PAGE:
propellant[ pruh-pel-uh nt ]SEE DEFINITION OF propellant
Synonyms for propellant
- shot in the arm
Antonyms for propellant
EXAMPLES FROM THE WEB FOR PROPELLANT
Some jerk has redesigned the primer so that the flame misses the propellant!
Its final fall was due to the introduction of gunpowder as a propellant.
The suit had been torn in the fall, and some propellant had gotten in through the rents.
The propellant was taking the rocket almost out of sight when the fuse fired it.
Compressed air was the propellant for the Zalinski dynamite gun.
For instance, the one which drives the shell from the gun, known as the propellant, must not be too sudden in its action.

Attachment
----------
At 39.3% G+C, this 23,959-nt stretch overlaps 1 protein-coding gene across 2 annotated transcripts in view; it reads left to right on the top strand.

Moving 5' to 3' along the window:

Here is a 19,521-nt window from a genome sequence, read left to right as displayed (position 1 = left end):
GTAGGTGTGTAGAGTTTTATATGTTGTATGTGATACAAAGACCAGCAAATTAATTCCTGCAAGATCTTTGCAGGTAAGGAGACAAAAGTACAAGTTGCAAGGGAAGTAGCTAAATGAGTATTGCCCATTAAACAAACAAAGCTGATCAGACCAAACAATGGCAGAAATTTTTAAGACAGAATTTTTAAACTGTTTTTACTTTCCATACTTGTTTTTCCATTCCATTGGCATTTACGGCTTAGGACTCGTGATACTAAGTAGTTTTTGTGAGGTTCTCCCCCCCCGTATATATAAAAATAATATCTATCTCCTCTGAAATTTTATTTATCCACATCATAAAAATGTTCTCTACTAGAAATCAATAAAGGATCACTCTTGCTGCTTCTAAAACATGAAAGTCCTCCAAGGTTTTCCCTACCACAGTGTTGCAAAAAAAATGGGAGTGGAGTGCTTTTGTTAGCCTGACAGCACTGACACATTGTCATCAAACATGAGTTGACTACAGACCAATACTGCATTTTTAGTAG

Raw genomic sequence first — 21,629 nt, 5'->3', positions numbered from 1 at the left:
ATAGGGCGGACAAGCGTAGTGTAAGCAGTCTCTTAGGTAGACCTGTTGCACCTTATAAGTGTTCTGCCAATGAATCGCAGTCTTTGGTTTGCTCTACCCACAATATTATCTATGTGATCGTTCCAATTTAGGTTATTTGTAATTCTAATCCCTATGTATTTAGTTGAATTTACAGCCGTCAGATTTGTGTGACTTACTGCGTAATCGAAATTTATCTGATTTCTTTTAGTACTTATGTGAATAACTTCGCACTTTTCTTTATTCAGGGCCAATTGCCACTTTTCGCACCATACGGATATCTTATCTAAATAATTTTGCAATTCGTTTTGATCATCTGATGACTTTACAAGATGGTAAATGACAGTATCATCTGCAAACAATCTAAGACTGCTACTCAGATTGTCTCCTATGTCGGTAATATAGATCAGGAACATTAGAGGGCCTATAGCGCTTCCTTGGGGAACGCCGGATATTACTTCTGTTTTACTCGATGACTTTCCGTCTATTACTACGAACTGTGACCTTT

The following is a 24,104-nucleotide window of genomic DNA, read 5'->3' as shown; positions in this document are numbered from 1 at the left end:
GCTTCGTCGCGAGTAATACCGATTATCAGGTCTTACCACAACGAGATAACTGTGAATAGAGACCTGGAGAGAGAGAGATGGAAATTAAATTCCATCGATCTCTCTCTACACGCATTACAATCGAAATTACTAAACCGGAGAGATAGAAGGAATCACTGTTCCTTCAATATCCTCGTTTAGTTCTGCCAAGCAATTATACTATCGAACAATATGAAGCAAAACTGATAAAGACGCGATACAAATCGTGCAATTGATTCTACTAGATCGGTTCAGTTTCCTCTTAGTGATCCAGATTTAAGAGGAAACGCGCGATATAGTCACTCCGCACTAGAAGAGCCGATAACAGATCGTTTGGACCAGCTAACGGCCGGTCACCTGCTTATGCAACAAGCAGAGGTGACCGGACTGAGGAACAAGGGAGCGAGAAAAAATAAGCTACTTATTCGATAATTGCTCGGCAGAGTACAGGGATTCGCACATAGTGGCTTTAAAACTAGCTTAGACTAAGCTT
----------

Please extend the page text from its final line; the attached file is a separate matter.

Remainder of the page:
Clearly, smoke, which is most objectionable in the propellant, is a positive advantage in the bursting charge.
It is desired that a propellant shall produce the maximum velocity with the minimum pressure.
In army usage the term "propellant" includes both smokeless powder and black powder.
The cost of a loaded 75-millimeter shell with the fuse and propellant charge ready to be fired is about $11.
less-etymological, but more usual, spelling of propellent; 1881 as a firearm explosive; 1919 as "fuel for a rocket engine."